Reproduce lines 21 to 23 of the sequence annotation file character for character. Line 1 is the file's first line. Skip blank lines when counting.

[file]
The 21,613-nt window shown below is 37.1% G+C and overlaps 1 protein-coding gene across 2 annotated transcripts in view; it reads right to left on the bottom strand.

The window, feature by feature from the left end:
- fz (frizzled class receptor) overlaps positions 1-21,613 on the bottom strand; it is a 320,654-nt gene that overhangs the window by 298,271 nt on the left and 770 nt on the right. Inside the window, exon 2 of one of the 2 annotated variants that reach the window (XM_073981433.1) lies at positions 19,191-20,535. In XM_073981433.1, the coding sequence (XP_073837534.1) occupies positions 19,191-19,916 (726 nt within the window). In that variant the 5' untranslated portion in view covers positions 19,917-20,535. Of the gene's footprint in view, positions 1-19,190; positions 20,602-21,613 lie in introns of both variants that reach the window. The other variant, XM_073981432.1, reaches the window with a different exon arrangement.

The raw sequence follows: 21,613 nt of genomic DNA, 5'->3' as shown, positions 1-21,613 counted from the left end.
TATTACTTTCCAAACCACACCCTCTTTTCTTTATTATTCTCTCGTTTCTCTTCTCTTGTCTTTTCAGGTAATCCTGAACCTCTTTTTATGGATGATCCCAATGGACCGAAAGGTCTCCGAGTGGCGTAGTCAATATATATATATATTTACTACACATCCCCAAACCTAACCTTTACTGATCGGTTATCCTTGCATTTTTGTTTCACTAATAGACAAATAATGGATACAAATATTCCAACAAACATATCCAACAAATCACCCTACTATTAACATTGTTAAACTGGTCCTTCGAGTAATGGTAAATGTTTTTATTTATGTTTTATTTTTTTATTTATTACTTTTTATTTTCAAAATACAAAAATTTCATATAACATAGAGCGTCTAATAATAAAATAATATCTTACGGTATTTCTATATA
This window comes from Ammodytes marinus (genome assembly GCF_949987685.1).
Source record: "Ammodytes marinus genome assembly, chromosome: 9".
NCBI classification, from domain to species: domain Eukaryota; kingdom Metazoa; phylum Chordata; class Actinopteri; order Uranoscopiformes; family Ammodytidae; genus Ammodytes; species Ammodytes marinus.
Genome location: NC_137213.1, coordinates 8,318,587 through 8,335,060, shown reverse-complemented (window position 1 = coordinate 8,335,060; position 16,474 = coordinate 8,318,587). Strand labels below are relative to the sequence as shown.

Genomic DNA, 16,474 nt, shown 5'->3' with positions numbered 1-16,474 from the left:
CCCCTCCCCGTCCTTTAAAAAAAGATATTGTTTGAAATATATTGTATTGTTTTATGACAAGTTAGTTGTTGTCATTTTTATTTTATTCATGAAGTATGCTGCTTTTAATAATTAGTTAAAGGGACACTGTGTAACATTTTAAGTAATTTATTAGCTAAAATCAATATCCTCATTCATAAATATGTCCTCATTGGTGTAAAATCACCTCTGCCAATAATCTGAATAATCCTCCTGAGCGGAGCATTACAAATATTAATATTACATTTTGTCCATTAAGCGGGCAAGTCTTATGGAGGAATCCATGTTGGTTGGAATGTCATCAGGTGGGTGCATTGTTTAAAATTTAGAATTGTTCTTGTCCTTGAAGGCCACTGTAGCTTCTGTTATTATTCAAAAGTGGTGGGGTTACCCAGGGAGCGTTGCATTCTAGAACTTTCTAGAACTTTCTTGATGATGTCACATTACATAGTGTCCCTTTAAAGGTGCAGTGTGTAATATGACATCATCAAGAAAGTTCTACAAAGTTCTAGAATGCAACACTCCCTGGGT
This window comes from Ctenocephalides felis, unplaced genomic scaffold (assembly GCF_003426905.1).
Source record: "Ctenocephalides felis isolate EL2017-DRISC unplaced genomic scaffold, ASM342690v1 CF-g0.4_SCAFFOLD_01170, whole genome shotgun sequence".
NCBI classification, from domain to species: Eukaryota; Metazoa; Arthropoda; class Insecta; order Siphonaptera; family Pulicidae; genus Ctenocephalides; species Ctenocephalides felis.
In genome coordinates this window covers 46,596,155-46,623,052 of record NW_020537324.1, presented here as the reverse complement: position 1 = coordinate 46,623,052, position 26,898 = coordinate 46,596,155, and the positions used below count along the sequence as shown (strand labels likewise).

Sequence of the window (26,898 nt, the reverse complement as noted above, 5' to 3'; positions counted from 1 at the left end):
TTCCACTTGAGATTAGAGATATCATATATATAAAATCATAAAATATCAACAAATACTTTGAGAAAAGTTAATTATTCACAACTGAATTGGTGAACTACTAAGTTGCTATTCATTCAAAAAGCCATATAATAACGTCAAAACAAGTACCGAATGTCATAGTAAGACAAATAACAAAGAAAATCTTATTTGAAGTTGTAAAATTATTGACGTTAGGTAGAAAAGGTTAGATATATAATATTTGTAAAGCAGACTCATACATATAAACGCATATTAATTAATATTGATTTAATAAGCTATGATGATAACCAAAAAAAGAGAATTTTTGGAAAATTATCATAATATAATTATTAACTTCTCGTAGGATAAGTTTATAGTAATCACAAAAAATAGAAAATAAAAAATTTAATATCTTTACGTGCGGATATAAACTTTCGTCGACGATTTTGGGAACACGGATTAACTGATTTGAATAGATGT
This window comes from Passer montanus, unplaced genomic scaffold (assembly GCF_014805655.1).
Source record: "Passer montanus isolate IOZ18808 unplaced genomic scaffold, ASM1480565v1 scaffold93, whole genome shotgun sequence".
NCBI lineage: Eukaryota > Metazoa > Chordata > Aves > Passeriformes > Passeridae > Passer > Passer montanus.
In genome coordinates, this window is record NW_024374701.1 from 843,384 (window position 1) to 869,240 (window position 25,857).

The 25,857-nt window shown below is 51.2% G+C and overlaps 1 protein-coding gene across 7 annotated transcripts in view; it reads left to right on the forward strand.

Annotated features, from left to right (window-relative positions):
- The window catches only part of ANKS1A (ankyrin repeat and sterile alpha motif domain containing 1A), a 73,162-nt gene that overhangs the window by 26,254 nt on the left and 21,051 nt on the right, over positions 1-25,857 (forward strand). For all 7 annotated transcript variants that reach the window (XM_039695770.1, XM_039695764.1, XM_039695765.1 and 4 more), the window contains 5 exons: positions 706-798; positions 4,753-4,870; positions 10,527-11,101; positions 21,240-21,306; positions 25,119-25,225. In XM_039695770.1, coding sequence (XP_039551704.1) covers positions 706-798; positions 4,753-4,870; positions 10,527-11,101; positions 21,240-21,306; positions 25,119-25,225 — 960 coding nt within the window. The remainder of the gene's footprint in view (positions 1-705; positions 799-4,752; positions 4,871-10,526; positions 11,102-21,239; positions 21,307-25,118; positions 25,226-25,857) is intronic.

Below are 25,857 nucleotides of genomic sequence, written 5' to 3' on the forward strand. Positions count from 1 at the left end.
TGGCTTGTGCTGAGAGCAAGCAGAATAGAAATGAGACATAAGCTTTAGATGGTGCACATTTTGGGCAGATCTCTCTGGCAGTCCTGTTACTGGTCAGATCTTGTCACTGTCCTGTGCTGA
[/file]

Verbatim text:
In genome coordinates, this window is record NW_024374701.1 from 843,384 (window position 1) to 869,240 (window position 25,857).

The 25,857-nt window shown below is 51.2% G+C and overlaps 1 protein-coding gene across 7 annotated transcripts in view; it reads left to right on the forward strand.

Annotated features, from left to right (window-relative positions):